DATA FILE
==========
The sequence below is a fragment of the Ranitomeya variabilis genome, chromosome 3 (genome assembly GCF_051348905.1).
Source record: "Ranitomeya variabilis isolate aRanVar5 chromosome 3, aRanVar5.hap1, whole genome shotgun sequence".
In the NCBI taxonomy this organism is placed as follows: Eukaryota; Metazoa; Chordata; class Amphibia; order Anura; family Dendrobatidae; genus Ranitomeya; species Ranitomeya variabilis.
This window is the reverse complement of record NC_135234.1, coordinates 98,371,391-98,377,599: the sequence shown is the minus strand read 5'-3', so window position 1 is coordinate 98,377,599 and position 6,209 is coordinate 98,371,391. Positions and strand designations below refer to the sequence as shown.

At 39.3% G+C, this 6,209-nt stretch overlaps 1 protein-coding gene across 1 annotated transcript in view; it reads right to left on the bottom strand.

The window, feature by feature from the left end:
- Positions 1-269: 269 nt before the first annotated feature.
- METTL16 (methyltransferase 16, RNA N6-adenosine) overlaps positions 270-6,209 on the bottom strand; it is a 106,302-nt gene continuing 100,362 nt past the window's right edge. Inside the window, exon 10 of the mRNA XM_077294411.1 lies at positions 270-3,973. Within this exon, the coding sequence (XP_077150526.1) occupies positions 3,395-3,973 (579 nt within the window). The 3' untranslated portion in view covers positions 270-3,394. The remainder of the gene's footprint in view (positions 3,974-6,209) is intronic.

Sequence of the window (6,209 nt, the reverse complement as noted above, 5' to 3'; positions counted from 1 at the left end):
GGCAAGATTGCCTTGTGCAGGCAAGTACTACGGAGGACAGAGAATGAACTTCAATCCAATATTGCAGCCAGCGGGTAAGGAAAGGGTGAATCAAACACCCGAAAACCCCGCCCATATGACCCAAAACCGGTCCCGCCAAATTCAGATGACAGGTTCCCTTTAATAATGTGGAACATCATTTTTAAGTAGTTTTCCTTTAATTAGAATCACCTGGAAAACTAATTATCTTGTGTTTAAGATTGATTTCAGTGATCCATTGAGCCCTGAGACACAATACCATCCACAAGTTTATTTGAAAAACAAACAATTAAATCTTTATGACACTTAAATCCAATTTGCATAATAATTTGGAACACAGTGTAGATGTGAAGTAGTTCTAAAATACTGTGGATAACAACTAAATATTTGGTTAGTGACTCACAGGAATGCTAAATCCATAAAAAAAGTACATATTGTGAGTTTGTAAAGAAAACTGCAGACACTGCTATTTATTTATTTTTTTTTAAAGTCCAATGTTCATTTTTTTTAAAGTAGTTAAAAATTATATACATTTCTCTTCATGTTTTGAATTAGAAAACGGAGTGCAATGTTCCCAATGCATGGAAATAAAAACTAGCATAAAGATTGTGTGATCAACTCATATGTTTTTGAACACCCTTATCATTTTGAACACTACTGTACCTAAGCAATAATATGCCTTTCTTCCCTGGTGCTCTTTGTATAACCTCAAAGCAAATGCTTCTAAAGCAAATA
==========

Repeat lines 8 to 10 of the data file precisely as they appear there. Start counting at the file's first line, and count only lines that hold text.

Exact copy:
- METTL16 (methyltransferase 16, RNA N6-adenosine) overlaps positions 270-6,209 on the bottom strand; it is a 106,302-nt gene continuing 100,362 nt past the window's right edge. Inside the window, exon 10 of the mRNA XM_077294411.1 lies at positions 270-3,973. Within this exon, the coding sequence (XP_077150526.1) occupies positions 3,395-3,973 (579 nt within the window). The 3' untranslated portion in view covers positions 270-3,394. The remainder of the gene's footprint in view (positions 3,974-6,209) is intronic.

Sequence of the window (6,209 nt, the reverse complement as noted above, 5' to 3'; positions counted from 1 at the left end):
GGCAAGATTGCCTTGTGCAGGCAAGTACTACGGAGGACAGAGAATGAACTTCAATCCAATATTGCAGCCAGCGGGTAAGGAAAGGGTGAATCAAACACCCGAAAACCCCGCCCATATGACCCAAAACCGGTCCCGCCAAATTCAGATGACAGGTTCCCTTTAATAATGTGGAACATCATTTTTAAGTAGTTTTCCTTTAATTAGAATCACCTGGAAAACTAATTATCTTGTGTTTAAGATTGATTTCAGTGATCCATTGAGCCCTGAGACACAATACCATCCACAAGTTTATTTGAAAAACAAACAATTAAATCTTTATGACACTTAAATCCAATTTGCATAATAATTTGGAACACAGTGTAGATGTGAAGTAGTTCTAAAATACTGTGGATAACAACTAAATATTTGGTTAGTGACTCACAGGAATGCTAAATCCATAAAAAAAGTACATATTGTGAGTTTGTAAAGAAAACTGCAGACACTGCTATTTATTTATTTTTTTTTAAAGTCCAATGTTCATTTTTTTTAAAGTAGTTAAAAATTATATACATTTCTCTTCATGTTTTGAATTAGAAAACGGAGTGCAATGTTCCCAATGCATGGAAATAAAAACTAGCATAAAGATTGTGTGATCAACTCATATGTTTTTGAACACCCTTATCATTTTGAACACTACTGTACCTAAGCAATAATATGCCTTTCTTCCCTGGTGCTCTTTGTATAACCTCAAAGCAAATGCTTCTAAAGCAAATA